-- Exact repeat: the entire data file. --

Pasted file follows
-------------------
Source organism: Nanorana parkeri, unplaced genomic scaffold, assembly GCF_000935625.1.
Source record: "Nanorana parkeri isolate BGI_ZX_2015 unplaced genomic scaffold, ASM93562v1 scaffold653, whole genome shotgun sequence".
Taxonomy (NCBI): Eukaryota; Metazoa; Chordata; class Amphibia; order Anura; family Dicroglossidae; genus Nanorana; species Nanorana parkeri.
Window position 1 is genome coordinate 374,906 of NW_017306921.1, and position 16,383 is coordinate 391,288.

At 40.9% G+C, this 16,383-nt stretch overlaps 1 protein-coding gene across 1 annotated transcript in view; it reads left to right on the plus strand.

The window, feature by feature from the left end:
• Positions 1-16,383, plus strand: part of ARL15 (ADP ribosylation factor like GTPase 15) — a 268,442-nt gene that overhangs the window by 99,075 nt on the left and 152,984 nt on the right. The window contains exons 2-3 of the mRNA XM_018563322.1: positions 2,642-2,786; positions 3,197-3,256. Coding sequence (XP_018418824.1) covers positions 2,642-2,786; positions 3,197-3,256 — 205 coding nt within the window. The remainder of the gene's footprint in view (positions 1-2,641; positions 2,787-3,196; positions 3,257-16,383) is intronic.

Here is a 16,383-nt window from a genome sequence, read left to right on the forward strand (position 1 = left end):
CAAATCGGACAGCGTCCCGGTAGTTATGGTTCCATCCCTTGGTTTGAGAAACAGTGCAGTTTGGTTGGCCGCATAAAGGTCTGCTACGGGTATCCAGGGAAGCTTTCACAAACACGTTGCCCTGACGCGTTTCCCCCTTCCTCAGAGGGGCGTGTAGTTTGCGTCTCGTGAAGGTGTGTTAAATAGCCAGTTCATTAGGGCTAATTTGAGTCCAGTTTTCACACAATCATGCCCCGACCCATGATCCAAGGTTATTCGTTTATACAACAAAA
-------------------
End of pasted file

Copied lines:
Source organism: Nanorana parkeri, unplaced genomic scaffold, assembly GCF_000935625.1.
Source record: "Nanorana parkeri isolate BGI_ZX_2015 unplaced genomic scaffold, ASM93562v1 scaffold653, whole genome shotgun sequence".
Taxonomy (NCBI): Eukaryota; Metazoa; Chordata; class Amphibia; order Anura; family Dicroglossidae; genus Nanorana; species Nanorana parkeri.
Window position 1 is genome coordinate 374,906 of NW_017306921.1, and position 16,383 is coordinate 391,288.

At 40.9% G+C, this 16,383-nt stretch overlaps 1 protein-coding gene across 1 annotated transcript in view; it reads left to right on the plus strand.

The window, feature by feature from the left end:
• Positions 1-16,383, plus strand: part of ARL15 (ADP ribosylation factor like GTPase 15) — a 268,442-nt gene that overhangs the window by 99,075 nt on the left and 152,984 nt on the right. The window contains exons 2-3 of the mRNA XM_018563322.1: positions 2,642-2,786; positions 3,197-3,256. Coding sequence (XP_018418824.1) covers positions 2,642-2,786; positions 3,197-3,256 — 205 coding nt within the window. The remainder of the gene's footprint in view (positions 1-2,641; positions 2,787-3,196; positions 3,257-16,383) is intronic.

Here is a 16,383-nt window from a genome sequence, read left to right on the forward strand (position 1 = left end):
CAAATCGGACAGCGTCCCGGTAGTTATGGTTCCATCCCTTGGTTTGAGAAACAGTGCAGTTTGGTTGGCCGCATAAAGGTCTGCTACGGGTATCCAGGGAAGCTTTCACAAACACGTTGCCCTGACGCGTTTCCCCCTTCCTCAGAGGGGCGTGTAGTTTGCGTCTCGTGAAGGTGTGTTAAATAGCCAGTTCATTAGGGCTAATTTGAGTCCAGTTTTCACACAATCATGCCCCGACCCATGATCCAAGGTTATTCGTTTATACAACAAAA